(Reuters) - China comes up for scrutiny at a U.N meeting in Geneva from Monday to Wednesday. Here are some facts about the meeting and China's human rights record.
WHAT IS THE U.N. REVIEW ABOUT?
The U.N. Human Rights Council's Universal Periodic Review examines all U.N. member states' performance in protecting rights enshrined in international declarations and covenants. Begun last year, the process will examine each state every four years.
Governments under review submit reports and non-government groups can also make submissions. At the meeting, other states can also raise questions. A troika of states chosen by lot to work with the country under review helps write a summary report.
WHAT WILL CHINA TELL THE MEETING?
China's opinions of its human rights record are laid out in a report to the review, and its officials will also be at the meeting to respond to questions and criticisms.
China says it "respects the principle of the universality of human rights" and says the country has made big advances in citizens' social, economic and legal rights.
But the report also says China's version of human rights naturally differs from other countries given different political systems, levels of economic development and cultures.
Sophie Richardson of Human Rights Watch, a New York-based advocacy group, said Chinese officials in Geneva had indicated that they consider issues such as unrest and repression in Tibet "political" and so unfit for discussion at the Geneva meeting.
WHAT ARE SOME OF THE CRITICISMS THAT CHINA FACES?
International human rights groups have already laid out their criticisms of China in submissions to the review. The main ones include:
-- China's detention and jailing of dissidents and activists, using sweeping state security laws and secretive Communist Party-run courts to punish critics.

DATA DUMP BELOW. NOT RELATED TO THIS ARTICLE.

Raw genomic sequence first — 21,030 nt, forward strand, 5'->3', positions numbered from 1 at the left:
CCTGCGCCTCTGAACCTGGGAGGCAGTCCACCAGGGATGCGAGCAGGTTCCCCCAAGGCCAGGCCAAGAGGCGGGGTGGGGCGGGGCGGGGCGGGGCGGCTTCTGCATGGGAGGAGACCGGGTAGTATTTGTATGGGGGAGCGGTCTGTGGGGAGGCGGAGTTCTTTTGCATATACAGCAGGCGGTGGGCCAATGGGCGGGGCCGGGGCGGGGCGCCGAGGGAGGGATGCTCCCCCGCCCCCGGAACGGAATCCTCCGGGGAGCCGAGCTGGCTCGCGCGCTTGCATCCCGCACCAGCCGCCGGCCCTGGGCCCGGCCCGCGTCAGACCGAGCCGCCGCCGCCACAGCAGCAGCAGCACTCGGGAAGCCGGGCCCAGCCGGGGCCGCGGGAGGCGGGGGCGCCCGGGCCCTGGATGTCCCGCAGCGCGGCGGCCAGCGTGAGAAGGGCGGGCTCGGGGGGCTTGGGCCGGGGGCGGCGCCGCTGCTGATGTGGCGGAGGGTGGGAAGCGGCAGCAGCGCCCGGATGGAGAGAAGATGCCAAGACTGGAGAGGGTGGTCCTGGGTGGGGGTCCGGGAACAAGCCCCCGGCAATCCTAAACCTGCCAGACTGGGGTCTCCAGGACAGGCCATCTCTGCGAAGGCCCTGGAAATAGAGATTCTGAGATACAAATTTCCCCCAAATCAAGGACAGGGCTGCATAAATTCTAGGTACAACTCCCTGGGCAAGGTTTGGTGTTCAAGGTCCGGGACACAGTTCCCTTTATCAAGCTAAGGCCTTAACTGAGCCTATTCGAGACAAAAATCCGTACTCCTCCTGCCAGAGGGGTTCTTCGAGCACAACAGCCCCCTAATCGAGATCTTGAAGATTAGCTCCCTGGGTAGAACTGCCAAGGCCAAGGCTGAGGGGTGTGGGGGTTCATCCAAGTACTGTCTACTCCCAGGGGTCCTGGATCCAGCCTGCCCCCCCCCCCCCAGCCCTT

Other countries may raise the cases of the detained rights lawyer Gao Zhisheng and the writer Liu Xiaobo. Liu helped organize "Charter 08," a petition campaign demanding democratic transformation of the one-Party state.
-- Re-education-through-labor camps. This imprisonment system is used to hold people for up to three years -- four years on extension -- without trial or easy means to appeal.
Labor-re-education allows police to sidestep courts and critics say the system violates international rules and China's own laws. The camps hold many tens of thousands of people accused of prostitution, illegal drug use, theft and other offences, and also members of the outlawed Falun Gong sect.
- Executions. China does not disclose the number of people it executes. But outside groups believe thousands are killed, and critics say Chinese courts fail to give accused adequate defense and almost always find them guilty. China says it has begun to tighten up use of executions, by re-imposing rules requiring that the national supreme court review all death sentences.
- Tibet and Xinjiang. China faces international criticism that it is repressing religion and legitimate political demands in these two western regions with large ethnic populations.